Advertising hoardings from Ken Wilson
The picture of advertising hoardings in the October 2013 Newsletter, page 11 [from the Society's Flickr collection - Editor] is an interesting reminder of what our streets once looked like. At that time the visitor who arrived at Ipswich station had his first impression of us from a line of hoardings which effectively blocked the view of the town and as he ventured further, more followed.
The owners of the hoardings campaigned vigorously to try to persuade us how attractive their posters were but the council of the time took firm action and gradually all hoardings were replaced by something much better.
Incredibly, looking back, not everyone approved of this. The removal of the particularly dreadful example that you illustrate - the 'two-storey' hoarding as viewed from Queen Street - provoked an angry letter to the Star lamenting its loss.
Now, alas, the hoardings have been replaced by a forest of smaller but equally undesirable advertising boards - and our present Council is the worst offender, hiding the elegant doorway of St Stephen's church with a clutch of them plus an ugly concrete advertising column.
Indians and Chiefs - a correction from Ruth Serjeant
I would like to correct the 'job description' given to my position at the Suffolk Record Office in the article about the Society's slide collection which appeared in the October 2013 issue of the Newsletter. I was promoted in it to 'County Record Archivist' (a mix-up caused no doubt as my husband Bill Serjeant was County Archivist of Suffolk from 1974). My job (part-time at that!) was as an assistant working on the Local Studies Collection (the books etc.) at the Ipswich branch of the SRO, and definitely a 'little Indian' and not a 'big Chief'!
The future of the Cornhill... from Ken Nichols
I should like to add my name to the growing chorus of voices who do not wish to see the Cornhill reduced in size by fountains, posts or lots of trees etc.
Yes, I would agree that the Cornhill does need a spring clean and a change from the seam of red bricks could make it more attractive. However, can I implore the Council not to spend £3 million (if that is the figure) on filling this ancient meeting place with objects, barriers and create another Giles Square?
Perhaps a large mosaic telling the story of Ipswich would break up the area of red bricks making it more interesting when empty. Why not involve the young artists of Ipswich in such a scheme, rather than architects from outside the town who know little of the history of this place creating a clone of many other town or city squares?
I do feel strongly that the town does need to retain this area as the traditional meeting place for crowds to mingle, as Christmas, New Year, elections, ceremonials and sports achievements are traditionally celebrated on the Cornhill and long may they continue.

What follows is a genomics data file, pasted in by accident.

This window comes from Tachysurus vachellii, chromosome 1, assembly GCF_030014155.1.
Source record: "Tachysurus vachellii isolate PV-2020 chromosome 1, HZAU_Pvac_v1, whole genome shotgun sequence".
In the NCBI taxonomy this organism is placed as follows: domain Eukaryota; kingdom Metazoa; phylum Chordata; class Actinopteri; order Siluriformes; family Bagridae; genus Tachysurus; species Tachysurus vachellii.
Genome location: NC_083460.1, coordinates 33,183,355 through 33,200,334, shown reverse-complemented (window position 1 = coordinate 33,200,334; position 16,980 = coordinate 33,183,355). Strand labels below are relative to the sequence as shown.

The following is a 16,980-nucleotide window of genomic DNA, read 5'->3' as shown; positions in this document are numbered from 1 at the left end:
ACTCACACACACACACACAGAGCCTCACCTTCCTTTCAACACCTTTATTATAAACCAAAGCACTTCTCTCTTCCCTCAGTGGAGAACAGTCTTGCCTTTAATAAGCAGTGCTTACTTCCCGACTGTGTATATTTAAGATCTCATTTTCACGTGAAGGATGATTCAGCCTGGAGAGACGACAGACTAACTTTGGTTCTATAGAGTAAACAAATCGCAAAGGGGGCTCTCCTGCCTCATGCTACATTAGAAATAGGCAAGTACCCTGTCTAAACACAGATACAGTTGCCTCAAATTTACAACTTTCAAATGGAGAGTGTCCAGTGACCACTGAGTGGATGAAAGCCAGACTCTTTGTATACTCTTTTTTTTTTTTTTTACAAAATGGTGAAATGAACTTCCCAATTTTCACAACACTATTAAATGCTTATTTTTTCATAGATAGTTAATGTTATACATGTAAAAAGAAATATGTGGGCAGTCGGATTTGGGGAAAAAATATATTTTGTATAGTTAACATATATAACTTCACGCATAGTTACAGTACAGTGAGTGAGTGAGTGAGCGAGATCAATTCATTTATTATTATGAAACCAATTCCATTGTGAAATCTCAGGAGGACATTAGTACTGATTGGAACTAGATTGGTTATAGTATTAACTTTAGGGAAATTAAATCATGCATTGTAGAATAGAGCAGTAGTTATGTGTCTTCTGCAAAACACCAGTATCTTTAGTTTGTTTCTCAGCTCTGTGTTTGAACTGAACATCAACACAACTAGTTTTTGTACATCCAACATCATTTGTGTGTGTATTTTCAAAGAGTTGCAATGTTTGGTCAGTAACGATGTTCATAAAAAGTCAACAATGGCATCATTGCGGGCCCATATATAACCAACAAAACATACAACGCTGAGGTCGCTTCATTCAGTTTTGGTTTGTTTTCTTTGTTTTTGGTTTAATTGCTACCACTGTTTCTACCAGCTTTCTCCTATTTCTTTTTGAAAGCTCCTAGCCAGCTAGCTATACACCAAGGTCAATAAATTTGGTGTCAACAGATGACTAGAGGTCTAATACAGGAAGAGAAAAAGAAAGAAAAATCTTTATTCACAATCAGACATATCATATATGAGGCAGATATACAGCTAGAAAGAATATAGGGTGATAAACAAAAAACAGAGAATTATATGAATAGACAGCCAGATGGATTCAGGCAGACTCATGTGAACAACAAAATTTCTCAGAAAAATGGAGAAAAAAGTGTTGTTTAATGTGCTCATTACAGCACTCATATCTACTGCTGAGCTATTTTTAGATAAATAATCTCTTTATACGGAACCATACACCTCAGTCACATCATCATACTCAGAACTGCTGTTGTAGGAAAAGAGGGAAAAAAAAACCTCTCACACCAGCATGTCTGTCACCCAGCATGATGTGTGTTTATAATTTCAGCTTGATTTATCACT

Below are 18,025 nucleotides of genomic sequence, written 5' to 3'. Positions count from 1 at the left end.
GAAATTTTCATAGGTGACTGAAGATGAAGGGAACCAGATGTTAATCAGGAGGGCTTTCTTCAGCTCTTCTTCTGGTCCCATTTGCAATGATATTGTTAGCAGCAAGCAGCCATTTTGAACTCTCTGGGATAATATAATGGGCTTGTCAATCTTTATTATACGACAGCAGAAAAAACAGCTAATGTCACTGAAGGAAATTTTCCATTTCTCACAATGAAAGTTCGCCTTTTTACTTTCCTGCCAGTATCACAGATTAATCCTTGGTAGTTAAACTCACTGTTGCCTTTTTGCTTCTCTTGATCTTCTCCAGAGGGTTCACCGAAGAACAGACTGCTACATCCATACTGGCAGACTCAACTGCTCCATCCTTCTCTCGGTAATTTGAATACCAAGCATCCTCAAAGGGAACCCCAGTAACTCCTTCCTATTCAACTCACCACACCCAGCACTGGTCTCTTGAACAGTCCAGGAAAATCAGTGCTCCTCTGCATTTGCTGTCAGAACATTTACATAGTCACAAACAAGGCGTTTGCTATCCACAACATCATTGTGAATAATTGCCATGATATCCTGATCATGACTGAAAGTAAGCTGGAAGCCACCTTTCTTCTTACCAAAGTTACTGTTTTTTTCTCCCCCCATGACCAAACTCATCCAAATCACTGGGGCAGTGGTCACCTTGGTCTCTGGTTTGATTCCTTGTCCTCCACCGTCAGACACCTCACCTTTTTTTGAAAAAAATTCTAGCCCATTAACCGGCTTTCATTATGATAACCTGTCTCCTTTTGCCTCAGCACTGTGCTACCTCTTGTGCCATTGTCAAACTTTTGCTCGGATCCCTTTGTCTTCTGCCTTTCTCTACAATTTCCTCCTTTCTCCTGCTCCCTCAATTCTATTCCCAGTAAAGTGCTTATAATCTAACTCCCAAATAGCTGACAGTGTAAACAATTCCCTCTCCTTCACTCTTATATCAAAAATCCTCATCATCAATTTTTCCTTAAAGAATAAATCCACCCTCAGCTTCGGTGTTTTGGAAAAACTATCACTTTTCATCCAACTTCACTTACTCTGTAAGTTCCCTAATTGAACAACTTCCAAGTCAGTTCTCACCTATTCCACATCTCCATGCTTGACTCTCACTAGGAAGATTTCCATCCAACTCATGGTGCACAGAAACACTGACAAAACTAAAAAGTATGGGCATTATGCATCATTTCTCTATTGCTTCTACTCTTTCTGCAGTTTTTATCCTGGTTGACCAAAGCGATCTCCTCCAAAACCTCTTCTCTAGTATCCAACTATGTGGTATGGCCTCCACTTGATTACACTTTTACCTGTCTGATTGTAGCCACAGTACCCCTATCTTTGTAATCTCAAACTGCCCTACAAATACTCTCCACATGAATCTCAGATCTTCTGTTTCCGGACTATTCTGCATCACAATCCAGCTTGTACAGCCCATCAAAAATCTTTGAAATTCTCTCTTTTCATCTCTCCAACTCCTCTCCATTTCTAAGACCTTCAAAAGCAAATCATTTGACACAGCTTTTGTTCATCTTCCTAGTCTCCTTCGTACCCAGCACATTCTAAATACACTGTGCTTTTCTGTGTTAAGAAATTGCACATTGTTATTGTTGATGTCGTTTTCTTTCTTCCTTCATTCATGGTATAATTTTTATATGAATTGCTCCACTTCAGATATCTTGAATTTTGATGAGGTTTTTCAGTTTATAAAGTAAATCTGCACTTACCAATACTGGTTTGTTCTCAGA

Also, in my opinion, the Cornhill should not be divided from Westgate Street, Tavern Street, Lloyds Avenue or the route down to Giles Square. Any interruption in the flow of people making their way across this area to offices, shops or just as visitors enjoying our town should also be rejected.
The balance of the above money could be well spent on tidying up the 'Mint Quarter' and the dozen or so other major street projects longing to be put to the top of the list of improving our townscape.
Think again, councillors; it's not too late for you to listen to the slogan 'Save Our Cornhill Space'.
from John Alborough
May I add another ingredient to the debate over the future look of The Cornhill?
Why can the statue of the soldier that used to stand on the Cornhill not be brought back? It would add status to the area and be in keeping with the architecture. It is currently languishing under the trees at the bottom of Christchurch Park. I would be interested to learn what others think. Shall we start a campaign?!
from Margaret Woollard
In the report from Norma Laming in paragraph 10 she talks about the council at one time considering tearing down Christchurch Mansion; we must not forget what happened to Holywells and its Orangery. The mansion had an amazing ballroom and held dances on a regular basis. The reason to pull down this asset to the town was that they could not maintain it. What a shame as, if not kept as a social asset, it would have been a very nice home similar to Chantry.
Ipswich Football ground from Colin Kreidewolf
It was disappointing to read the Snippets 2 section of the newsletter and to see that in the reference to Portman Road no mention was made of who petitioned the Council to achieve the Asset of Community Value registration.
The Ipswich Town Independent Supporters Trust completed all the necessary registration documents and made the case for the assignment including responding to questions from the Council. It was the Council as a body that listed it under the Localism Act although we note they are also the owners so they could have objected. They did not.
While there is a Labour administration I do not believe there is any danger of the ground being sold but the local Conservative MP argued earlier this year for a sale but for a derisory £1m; with rent at £114k currently that hardly seems sensible. (A similar ground at Peterborough was bought by the Council to save the football club some years ago for £8m and they charge the club £350k a year.) The ground has been in sporting use since 1853 and this is the 125th anniversary of the Town's official move to Portman Road (October 1st was the anniversary).
Meanwhile inaccurate op-ed pieces such as those referring to the town centre redevelopment process are printed as if they are the views of the Society. Coupled with the correction relating to John Field, it is a worrying trend.
Otherwise the Newsletter continues to be very interesting and welcomed.